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Dutch Test for handling conflict

Yielding = 11
Compromising = 20
Forcing = 8
Problem Solving = 17
Avoiding = 15
According to this evaluation I range in the moderate to low preference of yielding.
So apparently I dont mind compromising to meet my teammates wishes and I have no
expectations of them for reciprocal help. I am always searching for a middle ground and
am highly willing to compromise to find the common interest of all parties involved.
When it comes to being assertive to full fill my own interests I rank very low in this area.
Forcing other to see things my way is not how I like to get things done. Problem solving
seems to be strength of mine. I will try to a mutual agreement between all involved
parties with little to no conflict. Lastly my score says I will probably avoid conflicts as
much as possible to smooth over an uncomfortable situation.
Yes it is true that I dont like conflict. I always try to remain neutral when an
uncomfortable situation arises. I definitely try to view the situation from everyones point
of view. This way I can have a better understanding of the thought process of everyone
involved. I would say that I am a pretty easygoing, open-minded person. I have a
willingness to resolve (Kearney-Nunnery, 2009, p.131)
I find these assessment tests interesting. They definitely help me reflect on how
the tests perceive me rather that how I perceive my self. They can be seen as both a
positive and a negative. What are the attributes of each individual (Kearney-Nunnery,
2009, p.139). This line from our reading is something to think about when reflecting on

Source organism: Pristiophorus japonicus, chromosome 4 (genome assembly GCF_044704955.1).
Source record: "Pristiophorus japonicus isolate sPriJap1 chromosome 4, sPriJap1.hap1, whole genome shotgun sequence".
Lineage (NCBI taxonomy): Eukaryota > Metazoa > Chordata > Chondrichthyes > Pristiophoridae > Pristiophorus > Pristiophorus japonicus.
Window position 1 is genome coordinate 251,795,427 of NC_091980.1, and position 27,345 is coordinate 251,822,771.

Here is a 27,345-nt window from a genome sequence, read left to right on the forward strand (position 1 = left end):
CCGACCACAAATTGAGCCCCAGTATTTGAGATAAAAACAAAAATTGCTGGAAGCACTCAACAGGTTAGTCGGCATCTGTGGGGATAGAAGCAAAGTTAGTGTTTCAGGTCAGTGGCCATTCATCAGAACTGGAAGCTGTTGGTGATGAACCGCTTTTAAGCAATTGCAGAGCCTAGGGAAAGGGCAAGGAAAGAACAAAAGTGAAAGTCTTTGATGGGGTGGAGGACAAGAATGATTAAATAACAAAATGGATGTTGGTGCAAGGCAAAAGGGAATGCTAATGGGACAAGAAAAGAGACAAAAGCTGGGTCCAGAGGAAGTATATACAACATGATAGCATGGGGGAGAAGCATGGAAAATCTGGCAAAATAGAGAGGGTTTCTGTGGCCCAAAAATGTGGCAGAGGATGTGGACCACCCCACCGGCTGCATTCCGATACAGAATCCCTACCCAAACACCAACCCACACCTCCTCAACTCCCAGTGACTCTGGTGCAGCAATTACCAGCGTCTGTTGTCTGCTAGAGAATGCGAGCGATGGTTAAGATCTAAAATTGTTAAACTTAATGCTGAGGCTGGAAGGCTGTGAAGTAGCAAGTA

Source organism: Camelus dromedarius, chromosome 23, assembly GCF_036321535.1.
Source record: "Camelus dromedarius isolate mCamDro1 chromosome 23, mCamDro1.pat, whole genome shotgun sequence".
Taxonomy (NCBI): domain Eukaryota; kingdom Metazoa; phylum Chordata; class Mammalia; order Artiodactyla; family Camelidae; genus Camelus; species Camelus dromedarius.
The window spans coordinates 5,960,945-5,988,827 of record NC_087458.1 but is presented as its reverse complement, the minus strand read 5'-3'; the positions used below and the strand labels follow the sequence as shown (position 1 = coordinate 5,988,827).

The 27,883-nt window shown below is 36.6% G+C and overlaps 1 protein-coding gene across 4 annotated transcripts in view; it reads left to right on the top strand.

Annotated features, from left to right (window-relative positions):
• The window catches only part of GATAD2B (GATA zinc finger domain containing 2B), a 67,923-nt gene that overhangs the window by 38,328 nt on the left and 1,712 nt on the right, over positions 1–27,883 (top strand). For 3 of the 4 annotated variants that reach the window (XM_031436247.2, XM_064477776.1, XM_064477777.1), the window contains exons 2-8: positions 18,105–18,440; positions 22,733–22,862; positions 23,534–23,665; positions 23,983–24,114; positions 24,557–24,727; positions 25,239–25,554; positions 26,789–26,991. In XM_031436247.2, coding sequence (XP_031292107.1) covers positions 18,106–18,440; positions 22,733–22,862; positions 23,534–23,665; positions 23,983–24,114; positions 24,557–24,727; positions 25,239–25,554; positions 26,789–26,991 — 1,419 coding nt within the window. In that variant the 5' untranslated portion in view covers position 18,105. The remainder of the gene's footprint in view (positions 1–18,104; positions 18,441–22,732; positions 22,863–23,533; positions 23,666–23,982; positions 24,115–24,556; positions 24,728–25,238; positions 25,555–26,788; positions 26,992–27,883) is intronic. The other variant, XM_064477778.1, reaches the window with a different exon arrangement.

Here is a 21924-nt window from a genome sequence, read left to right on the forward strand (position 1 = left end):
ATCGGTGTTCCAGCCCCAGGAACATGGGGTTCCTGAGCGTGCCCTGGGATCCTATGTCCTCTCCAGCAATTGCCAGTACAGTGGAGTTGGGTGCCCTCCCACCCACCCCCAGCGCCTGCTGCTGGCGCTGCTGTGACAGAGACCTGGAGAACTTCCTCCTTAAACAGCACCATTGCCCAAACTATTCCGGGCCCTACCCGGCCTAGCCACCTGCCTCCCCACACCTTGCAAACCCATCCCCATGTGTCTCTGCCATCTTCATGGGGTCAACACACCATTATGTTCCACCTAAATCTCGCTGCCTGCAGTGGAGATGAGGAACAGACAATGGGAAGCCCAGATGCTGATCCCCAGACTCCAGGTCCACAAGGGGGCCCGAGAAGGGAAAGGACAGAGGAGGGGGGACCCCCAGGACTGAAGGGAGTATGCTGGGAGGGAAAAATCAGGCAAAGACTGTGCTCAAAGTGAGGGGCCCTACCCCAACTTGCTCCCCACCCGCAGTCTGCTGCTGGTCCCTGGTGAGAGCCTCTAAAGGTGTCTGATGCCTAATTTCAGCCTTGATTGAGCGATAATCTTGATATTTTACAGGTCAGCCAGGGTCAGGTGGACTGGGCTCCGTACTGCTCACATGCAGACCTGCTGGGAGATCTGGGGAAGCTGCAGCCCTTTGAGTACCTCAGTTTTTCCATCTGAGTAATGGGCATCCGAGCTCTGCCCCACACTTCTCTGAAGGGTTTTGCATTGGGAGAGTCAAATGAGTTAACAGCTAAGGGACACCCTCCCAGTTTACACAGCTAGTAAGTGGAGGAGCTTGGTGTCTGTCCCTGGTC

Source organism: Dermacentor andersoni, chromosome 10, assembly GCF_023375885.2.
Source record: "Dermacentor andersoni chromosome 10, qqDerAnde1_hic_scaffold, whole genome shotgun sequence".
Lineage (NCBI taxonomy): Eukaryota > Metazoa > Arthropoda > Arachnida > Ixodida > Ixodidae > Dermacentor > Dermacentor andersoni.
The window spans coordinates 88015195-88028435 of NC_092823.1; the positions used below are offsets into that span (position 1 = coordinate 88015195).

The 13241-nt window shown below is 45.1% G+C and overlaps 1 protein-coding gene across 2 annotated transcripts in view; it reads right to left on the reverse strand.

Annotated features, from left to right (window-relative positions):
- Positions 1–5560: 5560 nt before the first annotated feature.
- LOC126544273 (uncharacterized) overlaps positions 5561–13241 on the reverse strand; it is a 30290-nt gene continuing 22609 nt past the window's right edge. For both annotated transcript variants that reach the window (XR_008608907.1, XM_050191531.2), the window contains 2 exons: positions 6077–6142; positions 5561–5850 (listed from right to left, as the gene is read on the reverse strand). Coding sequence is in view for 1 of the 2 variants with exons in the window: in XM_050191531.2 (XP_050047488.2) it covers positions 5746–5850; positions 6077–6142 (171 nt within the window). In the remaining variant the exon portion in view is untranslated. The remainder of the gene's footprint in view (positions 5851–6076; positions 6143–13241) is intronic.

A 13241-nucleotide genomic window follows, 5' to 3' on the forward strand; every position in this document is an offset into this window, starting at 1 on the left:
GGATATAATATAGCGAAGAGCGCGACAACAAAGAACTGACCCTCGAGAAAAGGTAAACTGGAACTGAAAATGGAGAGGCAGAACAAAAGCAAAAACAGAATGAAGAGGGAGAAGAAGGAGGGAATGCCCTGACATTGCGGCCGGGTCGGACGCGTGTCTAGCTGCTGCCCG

what I can contribute to a team. In the end I think reflecting on the outcomes from these
assessments is always helpful for self-improvement
Lewin, Lippitt, Havelock, Rogers. Proposed many different theories about
change. Change may be planned or unplanned. Unplanned changes bring about
unpredictable outcomes, while planned change is a sequence of events implemented to
achieve established goals. Lewin identified forces that are supportive of as well as those
barriers to change; he called these driving and restraining forces (Kelly, p.303). Lippitt is
all about communication to promote change. His theory included seven steps that are
good when implemented for general change. Havelocks theory included six steps with
the end goal to focus on accepting change. His focus was on overcoming resistance to
change. Rogers theory emphasizes timing and format to ensure that the change process is
adopted.
Reference:
Kearney-Nunnery, R.K. (2012). Advancing your career: Concepts of professional
nursing (6th ed.). Philadelphia, PA: F. A. Davis
Kelly, P.K. (2011), Nursing Leadership & Management (3rd ed.). Clifton Park. N.Y.:
Delmar